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Quality Assurance



This page shares some thoughts and considerations with regard to Quality Assurance for CTRM Systems.



1) Definition of ‘QA’ (Quality Assurance)

2) Half of Quality Assurance Is Assurance

3) Setting the QA Team Up To Fail.  And How to Avoid That.

4) Does Regression Testing Find Bugs?

5) Other Topics


1) Definition of ‘QA’ (Quality Assurance)

In the context of this post, QA, i.e., ‘Quality Assurance’ refers to testing software.


1.1) Typically the process goes like this:

1.1.1) Software team develops software. 

1.1.2) Then that software is ‘built’ or put into some compiled or ready-to-go form.

1.1.3) Then that compiled software is passed off to another team to check for bugs.  That team is called the ‘QA Team’.


1.2) So what we are *not* talking about here, in this post, is quality in the sense of:

1.2.1) Having a good software design in the first place, meaning designs that are functional, fit for purpose.

1.2.2) Coding that is well done and up to appropriate standards of comments and readability.

1.2.3) GUIs/ screens that are easy to use.

These are, of course, super important.  Some of these themes/topics are discussed in prior blog posts and some will be covered in future ones.


2) Half of Quality Assurance Is Assurance


One of the things I like to say is that ‘Half of Quality Assurance’ is ‘Assurance’.  I mean that in two senses.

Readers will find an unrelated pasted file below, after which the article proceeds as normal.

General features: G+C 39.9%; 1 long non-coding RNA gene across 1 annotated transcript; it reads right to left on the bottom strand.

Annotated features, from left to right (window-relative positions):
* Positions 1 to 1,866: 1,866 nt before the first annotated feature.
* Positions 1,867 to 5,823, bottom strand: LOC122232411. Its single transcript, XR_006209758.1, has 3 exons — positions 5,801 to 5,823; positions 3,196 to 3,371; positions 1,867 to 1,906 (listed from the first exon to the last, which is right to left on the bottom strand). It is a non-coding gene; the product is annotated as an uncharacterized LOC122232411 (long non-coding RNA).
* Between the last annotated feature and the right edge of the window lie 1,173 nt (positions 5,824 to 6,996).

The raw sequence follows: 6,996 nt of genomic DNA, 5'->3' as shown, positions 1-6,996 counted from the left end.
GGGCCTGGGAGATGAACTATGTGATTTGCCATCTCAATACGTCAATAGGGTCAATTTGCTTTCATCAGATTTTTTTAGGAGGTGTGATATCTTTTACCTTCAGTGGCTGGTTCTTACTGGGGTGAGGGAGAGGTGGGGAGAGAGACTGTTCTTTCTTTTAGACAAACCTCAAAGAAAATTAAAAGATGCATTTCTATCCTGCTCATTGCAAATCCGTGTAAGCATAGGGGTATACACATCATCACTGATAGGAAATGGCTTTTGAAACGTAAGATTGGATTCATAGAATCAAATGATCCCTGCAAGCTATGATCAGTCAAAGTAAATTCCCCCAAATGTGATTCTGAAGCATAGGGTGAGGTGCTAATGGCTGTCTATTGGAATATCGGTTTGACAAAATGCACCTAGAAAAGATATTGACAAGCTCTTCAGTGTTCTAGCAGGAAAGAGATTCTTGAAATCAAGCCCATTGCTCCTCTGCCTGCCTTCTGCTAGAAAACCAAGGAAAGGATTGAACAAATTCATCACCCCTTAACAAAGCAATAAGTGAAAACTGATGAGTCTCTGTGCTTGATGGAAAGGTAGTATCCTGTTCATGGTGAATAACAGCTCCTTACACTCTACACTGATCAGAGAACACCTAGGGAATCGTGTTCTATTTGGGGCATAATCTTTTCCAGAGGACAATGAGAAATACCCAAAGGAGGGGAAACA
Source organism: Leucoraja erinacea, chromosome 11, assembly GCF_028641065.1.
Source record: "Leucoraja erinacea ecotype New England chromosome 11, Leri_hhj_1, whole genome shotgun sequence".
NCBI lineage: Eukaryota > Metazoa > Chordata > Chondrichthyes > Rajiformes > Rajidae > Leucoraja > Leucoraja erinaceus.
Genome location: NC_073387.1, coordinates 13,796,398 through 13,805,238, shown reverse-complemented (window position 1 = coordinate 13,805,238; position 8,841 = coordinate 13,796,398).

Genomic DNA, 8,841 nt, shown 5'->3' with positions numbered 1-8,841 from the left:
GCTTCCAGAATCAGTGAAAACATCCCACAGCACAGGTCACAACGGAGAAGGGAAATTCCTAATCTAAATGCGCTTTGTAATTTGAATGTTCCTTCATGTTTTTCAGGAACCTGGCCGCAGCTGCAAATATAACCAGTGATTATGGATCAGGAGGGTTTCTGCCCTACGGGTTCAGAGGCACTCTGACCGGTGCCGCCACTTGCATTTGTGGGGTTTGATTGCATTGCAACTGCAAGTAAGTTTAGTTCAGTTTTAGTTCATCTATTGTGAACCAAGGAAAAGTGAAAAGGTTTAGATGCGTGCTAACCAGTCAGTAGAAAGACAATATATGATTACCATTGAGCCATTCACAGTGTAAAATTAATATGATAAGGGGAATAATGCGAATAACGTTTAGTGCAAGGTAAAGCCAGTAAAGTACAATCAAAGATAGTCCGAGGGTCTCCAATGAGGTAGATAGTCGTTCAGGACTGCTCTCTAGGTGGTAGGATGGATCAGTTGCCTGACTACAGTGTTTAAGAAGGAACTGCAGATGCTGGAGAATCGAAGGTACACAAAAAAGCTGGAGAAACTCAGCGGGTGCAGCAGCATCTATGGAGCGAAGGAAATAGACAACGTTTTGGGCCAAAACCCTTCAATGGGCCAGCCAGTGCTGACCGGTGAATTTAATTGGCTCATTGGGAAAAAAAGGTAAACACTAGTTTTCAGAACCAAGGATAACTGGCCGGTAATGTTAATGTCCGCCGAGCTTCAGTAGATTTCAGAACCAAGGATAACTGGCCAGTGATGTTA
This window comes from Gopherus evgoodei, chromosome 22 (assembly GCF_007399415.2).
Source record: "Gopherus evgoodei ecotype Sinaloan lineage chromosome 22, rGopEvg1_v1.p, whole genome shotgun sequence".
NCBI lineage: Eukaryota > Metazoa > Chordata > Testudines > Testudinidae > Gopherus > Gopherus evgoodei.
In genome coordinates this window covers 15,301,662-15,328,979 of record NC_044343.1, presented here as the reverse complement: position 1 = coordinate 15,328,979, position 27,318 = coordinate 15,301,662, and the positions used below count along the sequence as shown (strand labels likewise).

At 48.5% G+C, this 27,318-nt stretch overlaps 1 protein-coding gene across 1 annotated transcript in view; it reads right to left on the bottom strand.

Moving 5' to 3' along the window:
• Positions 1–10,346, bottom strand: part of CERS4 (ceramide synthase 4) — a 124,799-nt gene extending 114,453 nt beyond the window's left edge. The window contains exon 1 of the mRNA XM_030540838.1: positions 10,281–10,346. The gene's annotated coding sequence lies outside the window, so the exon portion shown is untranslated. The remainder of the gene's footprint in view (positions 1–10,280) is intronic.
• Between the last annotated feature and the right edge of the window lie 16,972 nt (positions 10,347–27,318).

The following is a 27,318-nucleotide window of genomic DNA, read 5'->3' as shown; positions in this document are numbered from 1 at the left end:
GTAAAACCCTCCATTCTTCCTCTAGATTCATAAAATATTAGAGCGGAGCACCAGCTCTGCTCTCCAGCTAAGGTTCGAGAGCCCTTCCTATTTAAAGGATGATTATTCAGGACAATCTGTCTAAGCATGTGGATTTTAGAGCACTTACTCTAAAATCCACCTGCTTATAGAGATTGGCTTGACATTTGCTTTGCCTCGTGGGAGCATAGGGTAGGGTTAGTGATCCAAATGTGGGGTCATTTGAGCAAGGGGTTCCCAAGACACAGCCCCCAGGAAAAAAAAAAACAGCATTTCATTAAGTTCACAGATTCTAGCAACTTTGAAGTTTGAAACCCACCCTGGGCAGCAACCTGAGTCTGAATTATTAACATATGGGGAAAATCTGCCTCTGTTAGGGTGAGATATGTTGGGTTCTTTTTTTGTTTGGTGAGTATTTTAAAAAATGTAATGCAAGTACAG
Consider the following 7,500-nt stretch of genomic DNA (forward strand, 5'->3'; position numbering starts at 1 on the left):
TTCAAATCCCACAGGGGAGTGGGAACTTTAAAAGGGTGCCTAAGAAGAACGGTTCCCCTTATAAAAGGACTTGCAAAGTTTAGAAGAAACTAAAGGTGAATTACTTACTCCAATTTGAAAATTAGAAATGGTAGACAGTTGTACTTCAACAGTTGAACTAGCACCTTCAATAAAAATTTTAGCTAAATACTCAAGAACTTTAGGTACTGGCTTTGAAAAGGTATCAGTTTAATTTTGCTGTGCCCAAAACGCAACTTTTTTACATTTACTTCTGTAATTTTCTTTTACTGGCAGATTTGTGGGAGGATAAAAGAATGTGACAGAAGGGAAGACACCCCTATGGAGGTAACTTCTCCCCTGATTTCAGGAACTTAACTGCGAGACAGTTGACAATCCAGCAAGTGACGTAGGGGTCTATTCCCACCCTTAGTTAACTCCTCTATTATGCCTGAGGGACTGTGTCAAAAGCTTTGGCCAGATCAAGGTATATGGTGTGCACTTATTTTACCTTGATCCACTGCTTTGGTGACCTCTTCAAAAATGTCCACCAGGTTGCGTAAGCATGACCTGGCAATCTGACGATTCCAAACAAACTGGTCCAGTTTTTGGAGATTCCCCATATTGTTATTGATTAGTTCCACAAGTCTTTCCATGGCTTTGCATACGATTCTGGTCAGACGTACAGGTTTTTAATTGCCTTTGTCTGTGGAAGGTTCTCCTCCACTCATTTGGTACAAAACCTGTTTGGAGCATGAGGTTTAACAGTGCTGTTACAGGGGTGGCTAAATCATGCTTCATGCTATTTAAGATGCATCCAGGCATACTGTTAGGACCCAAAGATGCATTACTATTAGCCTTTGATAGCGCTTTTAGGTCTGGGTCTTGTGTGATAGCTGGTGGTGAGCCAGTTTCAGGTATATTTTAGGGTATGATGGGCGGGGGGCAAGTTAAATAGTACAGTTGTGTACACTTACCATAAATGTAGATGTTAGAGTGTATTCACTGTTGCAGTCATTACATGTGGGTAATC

2.1) First… there are two words in ‘Quality Assurance’.  One of out two is half.


2.2) Second, people may forget or not realize how important the ‘Assurance’ part is. 


2.3) So what do we mean by ‘Assurance’ in this case?  We mean that people, for example, need to have a comfort level that if QA Testing passes, they’ll be able to do their jobs, i.e., the system will work for their business. 


2.4) Another thing to consider for the ‘Assurance’ side of QA is the idea of being very transparent in terms of what you do.  For example, publishing the QA Test Cases.  In other words, users of CTRM software, though really the IT group, should be able to view, e.g., perhaps online, the test cases that are run in the ‘suite’ of test cases that are run for each new build of the CTRM software.


In summary, if you just try to focus on ‘quality’, and forget the ‘assurance’ part, you won’t be doing all you can or should.


3) Setting the QA Team Up To Fail.  And How to Avoid That.


3.1) If you define the mission of your QA team as ‘find/catch all bugs before the software goes out the door’, then your team is bound to fail.  There is no way to catch them all.


In fact, I recall reading some theory that basically says that in order to catch all of the bugs in one system, you need a more complicated system.  Can you imagine the monster of a system needed to test all variations of one of the big CTRM systems?  And how many test cases would you need?  100,000?


3.2) So what can you do?

You can redefine the QA Team’s mission from ‘find bugs’ to this:

‘The QA will execute a suite of test cases quickly and efficiently’.


3.3) For the ‘quickly’ part:  If a QA team goes from taking 5 days to execute a suite/set of test cases to just 3 days, that is an improvement and something management would want.  Maybe the improvement would be do to automated testing or maybe another reason. 


In either case, the firm can either decrease the time it takes to get a new release out the door.  Or another possibility is to increase the number of test cases that can be run.  E.g., instead of 10,000, maybe run 15,000.